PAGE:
Advantages And Disadvantages Of Blockchains

Most blockchains are designed as decentralised databases and function as the equivalent of a distributed digital ledger. These blockchain ledgers record and store data in the form of blocks, which are arranged chronologically and linked to each other by cryptographic proofs. The advent of blockchain technology has brought certain advantages to many industries and has provided greater security in an environment where trust is lacking. However, the decentralised nature of blockchain some times also brings certain disadvantages. For example, blockchains are limited in efficiency and require greater storage capacity than traditional centralised databases.

Blockchain advantages
1, Distributed
Because blockchain data is typically stored in thousands of devices on a distributed network of nodes, the system and data are highly resistant to technical failures and malicious attacks. Each of these network nodes can replicate and store copies of the data, so a single point of failure will have no impact: the availability and security of the network will not be affected by a single node going offline.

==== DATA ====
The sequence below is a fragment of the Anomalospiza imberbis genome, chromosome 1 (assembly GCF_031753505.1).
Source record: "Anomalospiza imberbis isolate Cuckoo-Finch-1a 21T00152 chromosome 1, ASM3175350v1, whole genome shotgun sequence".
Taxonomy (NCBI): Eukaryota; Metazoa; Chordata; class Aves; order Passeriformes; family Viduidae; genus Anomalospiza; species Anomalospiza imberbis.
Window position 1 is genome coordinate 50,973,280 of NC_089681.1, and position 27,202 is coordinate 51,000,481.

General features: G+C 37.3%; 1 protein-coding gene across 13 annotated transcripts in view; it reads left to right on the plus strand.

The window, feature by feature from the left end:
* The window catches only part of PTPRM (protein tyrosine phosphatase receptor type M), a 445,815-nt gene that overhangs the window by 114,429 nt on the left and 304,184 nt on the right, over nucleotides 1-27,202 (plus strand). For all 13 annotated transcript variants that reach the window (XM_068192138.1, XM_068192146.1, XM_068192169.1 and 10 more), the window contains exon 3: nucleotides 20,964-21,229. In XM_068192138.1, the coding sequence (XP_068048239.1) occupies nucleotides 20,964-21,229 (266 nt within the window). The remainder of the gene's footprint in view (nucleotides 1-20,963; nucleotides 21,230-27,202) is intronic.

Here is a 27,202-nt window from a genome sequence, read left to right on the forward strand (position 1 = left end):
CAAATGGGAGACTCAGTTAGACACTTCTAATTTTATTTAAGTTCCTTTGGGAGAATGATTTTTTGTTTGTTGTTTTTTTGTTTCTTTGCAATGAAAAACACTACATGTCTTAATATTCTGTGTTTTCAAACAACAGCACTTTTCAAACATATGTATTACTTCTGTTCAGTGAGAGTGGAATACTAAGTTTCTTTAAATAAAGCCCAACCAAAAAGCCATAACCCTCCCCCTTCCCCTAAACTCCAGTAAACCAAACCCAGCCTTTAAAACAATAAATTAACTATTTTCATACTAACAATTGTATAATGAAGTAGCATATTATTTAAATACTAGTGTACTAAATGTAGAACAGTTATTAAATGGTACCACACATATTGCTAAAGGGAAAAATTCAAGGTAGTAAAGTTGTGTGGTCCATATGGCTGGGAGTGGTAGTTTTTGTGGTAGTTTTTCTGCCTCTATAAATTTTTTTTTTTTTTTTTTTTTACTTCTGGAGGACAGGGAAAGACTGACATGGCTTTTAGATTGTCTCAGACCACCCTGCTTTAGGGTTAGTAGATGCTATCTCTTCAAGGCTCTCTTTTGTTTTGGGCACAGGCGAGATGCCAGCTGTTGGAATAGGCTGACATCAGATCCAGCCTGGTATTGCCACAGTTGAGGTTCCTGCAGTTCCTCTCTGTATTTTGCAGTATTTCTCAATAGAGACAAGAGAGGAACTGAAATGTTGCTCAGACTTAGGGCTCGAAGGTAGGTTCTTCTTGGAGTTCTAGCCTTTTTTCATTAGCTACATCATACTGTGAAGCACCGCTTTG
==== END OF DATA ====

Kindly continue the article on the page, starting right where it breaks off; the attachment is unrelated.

In contrast, many traditional databases rely on a single or a few servers and are therefore more vulnerable to technical failures and network attacks.

2, Stability
A confirmed block is essentially irreversible, meaning that once data is registered in a blockchain, it is difficult to delete or change. This makes blockchain an excellent technology for storing financial records or any other data that needs to be audited and tracked, as every change in the blockchain is tracked and permanently recorded by the distributed public ledger.
For example, companies can use blockchain technology to prevent employee fraud. In such a use case, the blockchain provides a secure and stable record of all financial transactions that take place within the company. This has the effect of making it difficult for employees to hide suspicious transactions.

3, De-trust mechanisms
In most traditional payment systems, there are not only two parties to a transaction, but also a third party intermediary (e.g. a bank, credit card company or payment method provider). However, with blockchain technology, the situation is completely different, as the distributed network of nodes only needs to verify and validate the transaction through a process of 'mining'.
A blockchain system will therefore eliminate the risk of trusting individual entities and reduce costs and transaction fees (by reducing intermediaries) throughout the process.

Blockchain Disadvantages

1,51% Attack
For many years, the proof-of-work consensus mechanism protecting the Bitcoin blockchain has been very effective. However, a number of potential attacks have gradually emerged that can affect the blockchain network, with the 51% attack being the most talked about. Such an attack occurs when an entity manages to control more than 50% of the network's hashing power, which would eventually allow an attacker to disrupt the network by deliberately deleting or modifying the order of transactions.